Sports / The Prairie Fire / September 30, 2015

A force to be reckoned with

Knox has quite a few spectator sports that draw a mass following of fans. Knox Cross Country is not one of those sports. Unfortunately, I doubt many are familiar with the scoring of cross country meets, meaning their recent successes have gone virtually unnoticed. With the team in better shape this season, with a higher retention rate and with its top runners breaking Knox records, there are many reasons to pay attention to Cross Country. A mixture of increased motivation and new training tactics appear to be behind this season’s success.

The increase in practice is evident in the times put up by the team in their most recent meets. Sophomore Rebecca Katz set a new Knox record for the 6k at the Grinnell College Les Duke Invitational, putting up a time of 23:46, averaging just under six and a half minute miles. She attributes this season’s success to Head Coach Alex Moreno’s new summer workout schedule and changes within season training.

Women's Cross Country surpasses competitors in Beloit Olde English Classic ending up in second. (Courtesy of Peter Bailley/ Knox College Office of Communication)

Women’s Cross Country surpasses competitors in Beloit Olde English Classic ending up in second. (Courtesy of Peter Bailley/ Knox College Office of Communication)

“The summer daily workout plan is new and the weight training is new,” Katz said. “So I think it’s just small changes that are increasing the intensity of our program.”

Senior Brian Cole has surfaced as the men’s top runner, finishing first at the Beloit Olde English Classic. An impressive feat made more impressive when the number of competitors surpassed 30.

The meet held at Beloit was a high note for both the men’s and women’s teams as they both finished second overall behind Beloit, both with three of their top five runners in the top ten of the meet.

Cross country scoring is difficult to understand when first looking at the stats. In each race individual racers are timed; the top five fastest times for both the men and women are then added, the men running an 8k and the women running a 6k. The faster the time, the lower the number. Cumulative team numbers are calculated and compared. The goal is to have fast individuals, as well as a fast pack of five runners.

To increase the team’s general speed, Moreno has his runners go on more pack runs this season, meaning the team must stay together, learning the feeling of keeping up with other teammates. It seems to be working, according to Cole, who says that during meets certain members will naturally gravitate, running in a pack and creating more consistent times.

Unlike many other sports, cross country, or running in general, is highly self-motivated. If a runner is not enjoying the action of running they will simply not do as well. In comparison to other sports where players can “fake it till they make it”, cross country fosters a positive and encouraging environment that makes practice fun, allowing for runners to enjoy themselves, in turn producing better times.

Practices are set each week, with every member of the team doing the same workout as each works on personal times and improvements. It is an individual sport within a team sport, making cross country distinct. It is also this sense of community within the team that drives the individuals.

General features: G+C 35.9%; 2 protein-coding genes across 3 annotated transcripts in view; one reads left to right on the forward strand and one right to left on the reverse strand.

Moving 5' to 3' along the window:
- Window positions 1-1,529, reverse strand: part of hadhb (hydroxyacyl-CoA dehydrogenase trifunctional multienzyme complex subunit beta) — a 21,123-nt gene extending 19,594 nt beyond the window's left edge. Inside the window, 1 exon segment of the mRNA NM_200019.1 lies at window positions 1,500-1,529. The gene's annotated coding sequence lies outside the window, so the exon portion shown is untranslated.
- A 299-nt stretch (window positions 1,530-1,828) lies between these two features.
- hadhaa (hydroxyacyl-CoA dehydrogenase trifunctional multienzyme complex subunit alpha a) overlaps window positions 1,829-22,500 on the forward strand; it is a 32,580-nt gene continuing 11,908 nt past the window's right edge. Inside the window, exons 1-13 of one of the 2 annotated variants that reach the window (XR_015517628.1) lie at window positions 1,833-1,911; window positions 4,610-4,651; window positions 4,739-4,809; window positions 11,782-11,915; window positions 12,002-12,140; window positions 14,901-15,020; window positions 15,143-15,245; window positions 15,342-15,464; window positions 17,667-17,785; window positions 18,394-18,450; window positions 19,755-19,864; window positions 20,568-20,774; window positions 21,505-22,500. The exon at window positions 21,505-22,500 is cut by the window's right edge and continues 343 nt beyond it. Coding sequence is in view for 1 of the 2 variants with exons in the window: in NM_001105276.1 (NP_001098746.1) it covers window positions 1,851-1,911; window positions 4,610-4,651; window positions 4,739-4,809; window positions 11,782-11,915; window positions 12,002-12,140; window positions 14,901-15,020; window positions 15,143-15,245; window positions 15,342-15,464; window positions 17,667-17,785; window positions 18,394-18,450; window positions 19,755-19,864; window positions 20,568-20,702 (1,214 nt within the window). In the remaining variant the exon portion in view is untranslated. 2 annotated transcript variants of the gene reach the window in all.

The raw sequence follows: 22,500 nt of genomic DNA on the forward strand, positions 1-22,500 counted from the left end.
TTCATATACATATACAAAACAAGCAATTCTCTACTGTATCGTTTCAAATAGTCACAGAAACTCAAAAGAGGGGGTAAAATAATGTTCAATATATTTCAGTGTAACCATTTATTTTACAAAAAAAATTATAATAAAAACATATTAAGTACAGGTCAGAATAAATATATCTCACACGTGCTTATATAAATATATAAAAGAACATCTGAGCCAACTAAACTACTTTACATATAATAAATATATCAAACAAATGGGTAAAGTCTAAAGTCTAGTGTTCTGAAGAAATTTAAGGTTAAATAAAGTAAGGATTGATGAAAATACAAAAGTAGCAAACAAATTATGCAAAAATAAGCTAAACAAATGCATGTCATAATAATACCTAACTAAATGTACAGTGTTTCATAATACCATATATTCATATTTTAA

“You need to compete for a different reason,” Katz said. “When we compete against sometimes 20 teams at the same time, you don’t always get a win, because you’re still number six out of all the teams, which is sometimes good, but it doesn’t feel like it, so just caring about each other is how we create that sense of team during races.”

From an outsider’s perspective, the team appears tight-knit and laid back, giving off a fun and informal feel. Though not entirely inaccurate, with their preseason camping trips and supportive environment, teammates assure that there are strict rules set in place and enforced, keeping the sport from becoming too casual.

“Coach Moreno is much more distinct, he tells you exactly what the rules are,” Cole said. “We have a three-strike policy. If you’re more than 15 minutes late to practice then that’s a strike. And it’s two strikes if you miss a meet. If you’re [late, but less than] 15 minutes late, the whole team does ten push-ups for every minute you’re late.”

Despite such strict rules, their retention rate is one of the best in Knox athletics currently.

This retention is in part due to the fact Cross Country has been coached by Moreno since 2012, creating stability and consistency within the program. He began his first season as head coach with the current seniors, both growing, maturing and strengthening the sport together. This is visible when looking at the top five varsity runners, compiled of mainly upperclassmen.

Moreno treats his team with the utmost respect, and receives it in return. This mutual respect allows individuals the athletic freedom they need to further their success while also knowing exactly what is expected of them.

Looking forward, each member of the team has a goal time set, hoping to accomplish it in the next meet. For Cole it’s to run a race under 25 minutes; for Katz it’s 23:30. “You always want a goal that’s realistic, but is going to push you,” Katz said.

With both the men’s and women’s teams showing promise and no signs of slowing down there is plenty of incentive for Knox to keep its eye on Cross Country as they prepare for their next meet. Cross country has their next race on the road at the Coe College Lamb-Kohawk Invitational in Cedar Rapids, IA.

Sam Watkins

Tags:  Alex Moreno brian cole knox cross country rebecca katz

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